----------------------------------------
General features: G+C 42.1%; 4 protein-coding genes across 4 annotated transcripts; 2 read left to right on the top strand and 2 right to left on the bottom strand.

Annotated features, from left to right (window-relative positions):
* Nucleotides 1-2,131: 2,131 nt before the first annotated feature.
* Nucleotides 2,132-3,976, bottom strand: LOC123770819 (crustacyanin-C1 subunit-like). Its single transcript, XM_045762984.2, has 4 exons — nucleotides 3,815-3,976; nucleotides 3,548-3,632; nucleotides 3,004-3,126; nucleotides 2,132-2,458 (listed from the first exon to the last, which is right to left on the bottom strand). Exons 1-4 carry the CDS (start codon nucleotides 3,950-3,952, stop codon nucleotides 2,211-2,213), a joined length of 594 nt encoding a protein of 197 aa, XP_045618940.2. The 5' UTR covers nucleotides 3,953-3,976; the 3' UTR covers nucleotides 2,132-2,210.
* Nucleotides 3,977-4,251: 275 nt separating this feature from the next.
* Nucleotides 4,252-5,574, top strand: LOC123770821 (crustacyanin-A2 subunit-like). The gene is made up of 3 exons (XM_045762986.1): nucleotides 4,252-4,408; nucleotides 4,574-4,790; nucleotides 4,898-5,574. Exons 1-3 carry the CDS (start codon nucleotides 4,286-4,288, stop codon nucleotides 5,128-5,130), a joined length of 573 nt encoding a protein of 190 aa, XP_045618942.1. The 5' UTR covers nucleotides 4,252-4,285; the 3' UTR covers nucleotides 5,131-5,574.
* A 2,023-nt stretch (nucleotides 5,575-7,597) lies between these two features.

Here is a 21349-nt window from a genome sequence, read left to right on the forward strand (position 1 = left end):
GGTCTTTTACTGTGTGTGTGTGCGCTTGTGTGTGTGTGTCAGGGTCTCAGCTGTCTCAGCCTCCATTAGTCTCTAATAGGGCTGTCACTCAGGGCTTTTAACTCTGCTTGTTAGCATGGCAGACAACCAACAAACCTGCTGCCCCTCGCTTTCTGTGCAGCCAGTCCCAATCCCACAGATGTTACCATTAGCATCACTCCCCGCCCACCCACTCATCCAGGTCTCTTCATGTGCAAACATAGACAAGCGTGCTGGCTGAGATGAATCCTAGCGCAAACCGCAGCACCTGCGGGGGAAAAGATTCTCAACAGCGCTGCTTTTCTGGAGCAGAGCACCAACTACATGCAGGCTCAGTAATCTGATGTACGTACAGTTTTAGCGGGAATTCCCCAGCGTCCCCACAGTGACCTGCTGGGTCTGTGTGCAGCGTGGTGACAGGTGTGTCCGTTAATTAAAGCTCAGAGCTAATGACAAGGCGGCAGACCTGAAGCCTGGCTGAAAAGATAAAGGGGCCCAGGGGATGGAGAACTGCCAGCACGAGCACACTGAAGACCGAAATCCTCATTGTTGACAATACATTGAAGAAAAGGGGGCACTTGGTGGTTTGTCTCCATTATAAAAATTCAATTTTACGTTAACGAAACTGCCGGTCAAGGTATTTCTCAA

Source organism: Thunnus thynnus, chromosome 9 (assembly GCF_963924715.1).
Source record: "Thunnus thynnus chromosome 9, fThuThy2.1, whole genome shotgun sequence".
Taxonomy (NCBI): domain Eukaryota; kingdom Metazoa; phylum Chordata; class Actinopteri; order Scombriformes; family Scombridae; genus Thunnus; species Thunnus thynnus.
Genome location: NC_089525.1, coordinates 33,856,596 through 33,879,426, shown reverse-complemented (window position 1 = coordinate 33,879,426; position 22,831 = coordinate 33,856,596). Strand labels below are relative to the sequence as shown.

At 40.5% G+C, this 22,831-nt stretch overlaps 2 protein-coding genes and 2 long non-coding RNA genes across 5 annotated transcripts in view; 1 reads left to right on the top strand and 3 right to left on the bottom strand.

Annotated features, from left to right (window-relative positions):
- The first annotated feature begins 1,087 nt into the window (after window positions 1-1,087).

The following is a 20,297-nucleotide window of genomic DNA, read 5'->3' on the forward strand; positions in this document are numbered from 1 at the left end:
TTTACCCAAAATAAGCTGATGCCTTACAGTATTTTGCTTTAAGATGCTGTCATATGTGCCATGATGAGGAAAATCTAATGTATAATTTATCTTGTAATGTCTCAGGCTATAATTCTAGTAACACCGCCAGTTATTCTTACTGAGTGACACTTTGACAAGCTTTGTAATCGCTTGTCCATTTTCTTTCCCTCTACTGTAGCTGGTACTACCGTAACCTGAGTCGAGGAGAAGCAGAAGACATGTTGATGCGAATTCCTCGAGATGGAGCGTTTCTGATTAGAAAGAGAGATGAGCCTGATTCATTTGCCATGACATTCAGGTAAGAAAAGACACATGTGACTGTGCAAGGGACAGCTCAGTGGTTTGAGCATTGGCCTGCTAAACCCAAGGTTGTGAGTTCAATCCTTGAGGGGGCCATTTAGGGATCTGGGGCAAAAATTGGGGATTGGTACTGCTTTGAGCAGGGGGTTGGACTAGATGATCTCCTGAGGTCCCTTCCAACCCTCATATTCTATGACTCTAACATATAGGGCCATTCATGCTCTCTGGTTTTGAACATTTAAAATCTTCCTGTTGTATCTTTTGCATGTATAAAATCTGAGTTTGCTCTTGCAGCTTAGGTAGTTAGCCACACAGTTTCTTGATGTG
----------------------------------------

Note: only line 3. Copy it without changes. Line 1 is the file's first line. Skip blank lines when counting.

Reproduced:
* Nucleotides 1-2,131: 2,131 nt before the first annotated feature.